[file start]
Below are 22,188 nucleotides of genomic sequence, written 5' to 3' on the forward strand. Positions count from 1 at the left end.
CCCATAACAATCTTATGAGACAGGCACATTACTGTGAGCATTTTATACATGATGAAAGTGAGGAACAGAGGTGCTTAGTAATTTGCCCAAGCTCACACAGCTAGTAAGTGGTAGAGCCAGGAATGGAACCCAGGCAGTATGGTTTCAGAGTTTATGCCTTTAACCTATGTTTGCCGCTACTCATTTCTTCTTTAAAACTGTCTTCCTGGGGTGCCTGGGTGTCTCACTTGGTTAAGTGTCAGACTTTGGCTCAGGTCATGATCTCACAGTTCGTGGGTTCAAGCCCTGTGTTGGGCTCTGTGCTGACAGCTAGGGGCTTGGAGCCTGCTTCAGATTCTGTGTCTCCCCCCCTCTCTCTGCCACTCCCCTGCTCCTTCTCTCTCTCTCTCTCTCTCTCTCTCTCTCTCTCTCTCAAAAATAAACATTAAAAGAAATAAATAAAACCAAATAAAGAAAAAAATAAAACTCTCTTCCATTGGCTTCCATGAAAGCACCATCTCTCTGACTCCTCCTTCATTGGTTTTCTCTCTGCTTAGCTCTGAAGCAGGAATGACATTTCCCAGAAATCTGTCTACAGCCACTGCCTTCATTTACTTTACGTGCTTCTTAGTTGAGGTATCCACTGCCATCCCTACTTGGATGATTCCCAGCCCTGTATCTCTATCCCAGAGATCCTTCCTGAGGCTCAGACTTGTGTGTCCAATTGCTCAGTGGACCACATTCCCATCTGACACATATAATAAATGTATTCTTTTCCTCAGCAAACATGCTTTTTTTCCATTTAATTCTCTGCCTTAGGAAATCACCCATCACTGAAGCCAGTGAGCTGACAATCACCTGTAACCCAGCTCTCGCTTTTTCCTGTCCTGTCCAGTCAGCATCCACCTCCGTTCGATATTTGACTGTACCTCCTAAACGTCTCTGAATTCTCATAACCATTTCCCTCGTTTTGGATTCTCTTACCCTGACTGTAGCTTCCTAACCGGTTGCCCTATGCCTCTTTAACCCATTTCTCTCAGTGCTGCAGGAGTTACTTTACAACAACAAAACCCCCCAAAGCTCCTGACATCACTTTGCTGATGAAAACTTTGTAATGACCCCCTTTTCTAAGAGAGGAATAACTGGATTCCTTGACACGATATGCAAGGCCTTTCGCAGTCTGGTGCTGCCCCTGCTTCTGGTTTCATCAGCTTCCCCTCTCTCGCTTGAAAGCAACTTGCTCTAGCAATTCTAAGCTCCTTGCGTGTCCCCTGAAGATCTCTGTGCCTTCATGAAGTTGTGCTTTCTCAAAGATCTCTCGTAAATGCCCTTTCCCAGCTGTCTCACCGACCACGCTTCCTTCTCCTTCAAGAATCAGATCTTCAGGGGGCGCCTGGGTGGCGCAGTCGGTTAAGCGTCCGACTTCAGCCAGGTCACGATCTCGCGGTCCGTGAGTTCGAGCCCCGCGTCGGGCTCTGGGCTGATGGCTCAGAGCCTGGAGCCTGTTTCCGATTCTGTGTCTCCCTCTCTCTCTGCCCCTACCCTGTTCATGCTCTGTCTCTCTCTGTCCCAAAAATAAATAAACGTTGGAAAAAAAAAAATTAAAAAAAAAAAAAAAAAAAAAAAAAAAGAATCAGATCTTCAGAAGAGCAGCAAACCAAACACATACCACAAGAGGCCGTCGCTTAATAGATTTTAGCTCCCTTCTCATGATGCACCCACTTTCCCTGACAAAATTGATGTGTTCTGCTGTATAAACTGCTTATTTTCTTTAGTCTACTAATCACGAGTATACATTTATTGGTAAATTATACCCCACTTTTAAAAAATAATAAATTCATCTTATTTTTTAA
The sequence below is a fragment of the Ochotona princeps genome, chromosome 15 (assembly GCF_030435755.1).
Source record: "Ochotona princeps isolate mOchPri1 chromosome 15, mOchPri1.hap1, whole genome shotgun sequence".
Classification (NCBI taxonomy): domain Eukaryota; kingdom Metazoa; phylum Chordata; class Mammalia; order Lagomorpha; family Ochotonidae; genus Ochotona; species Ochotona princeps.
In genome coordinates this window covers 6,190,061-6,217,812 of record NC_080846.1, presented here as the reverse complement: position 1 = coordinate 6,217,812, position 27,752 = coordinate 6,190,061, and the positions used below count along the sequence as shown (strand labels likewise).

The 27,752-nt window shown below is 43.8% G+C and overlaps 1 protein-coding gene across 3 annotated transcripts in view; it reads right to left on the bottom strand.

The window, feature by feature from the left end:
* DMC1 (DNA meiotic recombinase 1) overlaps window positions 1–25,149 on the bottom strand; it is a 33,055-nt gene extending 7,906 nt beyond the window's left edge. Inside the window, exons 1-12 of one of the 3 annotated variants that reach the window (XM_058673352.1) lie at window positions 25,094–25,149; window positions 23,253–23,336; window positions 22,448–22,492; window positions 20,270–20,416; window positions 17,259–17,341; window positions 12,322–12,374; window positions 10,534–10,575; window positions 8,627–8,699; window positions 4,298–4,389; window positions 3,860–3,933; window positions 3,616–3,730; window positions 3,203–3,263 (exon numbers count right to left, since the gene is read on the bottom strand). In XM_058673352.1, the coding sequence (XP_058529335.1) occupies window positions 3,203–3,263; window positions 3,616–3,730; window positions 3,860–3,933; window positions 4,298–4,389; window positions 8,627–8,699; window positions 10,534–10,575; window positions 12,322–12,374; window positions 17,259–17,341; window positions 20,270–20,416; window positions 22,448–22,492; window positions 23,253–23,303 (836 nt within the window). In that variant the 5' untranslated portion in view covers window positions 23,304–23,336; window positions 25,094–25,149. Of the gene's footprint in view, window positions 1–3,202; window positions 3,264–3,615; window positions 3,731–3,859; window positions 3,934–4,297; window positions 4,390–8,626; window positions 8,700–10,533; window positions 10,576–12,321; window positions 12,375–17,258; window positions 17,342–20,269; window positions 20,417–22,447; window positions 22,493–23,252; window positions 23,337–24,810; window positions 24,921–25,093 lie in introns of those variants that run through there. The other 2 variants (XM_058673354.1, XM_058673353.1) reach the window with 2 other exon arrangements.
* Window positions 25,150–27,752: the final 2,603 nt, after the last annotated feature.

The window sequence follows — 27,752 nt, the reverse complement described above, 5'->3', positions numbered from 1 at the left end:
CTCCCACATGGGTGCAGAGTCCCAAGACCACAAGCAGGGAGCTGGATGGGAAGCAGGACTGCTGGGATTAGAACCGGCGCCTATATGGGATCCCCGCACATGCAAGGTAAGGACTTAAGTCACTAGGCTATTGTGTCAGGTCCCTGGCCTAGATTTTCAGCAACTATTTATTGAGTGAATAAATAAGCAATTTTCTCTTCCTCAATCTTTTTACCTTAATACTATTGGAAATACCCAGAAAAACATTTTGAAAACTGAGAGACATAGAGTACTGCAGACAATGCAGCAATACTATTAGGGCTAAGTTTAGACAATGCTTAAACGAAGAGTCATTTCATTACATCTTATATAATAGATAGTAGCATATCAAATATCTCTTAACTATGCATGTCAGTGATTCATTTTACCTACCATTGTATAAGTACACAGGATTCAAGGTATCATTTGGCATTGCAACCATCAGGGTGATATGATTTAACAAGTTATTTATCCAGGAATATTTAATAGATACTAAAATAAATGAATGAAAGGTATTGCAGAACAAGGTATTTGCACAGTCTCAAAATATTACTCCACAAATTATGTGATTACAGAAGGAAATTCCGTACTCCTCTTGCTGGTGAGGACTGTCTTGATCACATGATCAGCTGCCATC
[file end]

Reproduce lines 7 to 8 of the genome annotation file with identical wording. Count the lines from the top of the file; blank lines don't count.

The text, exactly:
The 27,752-nt window shown below is 43.8% G+C and overlaps 1 protein-coding gene across 3 annotated transcripts in view; it reads right to left on the bottom strand.

The window, feature by feature from the left end: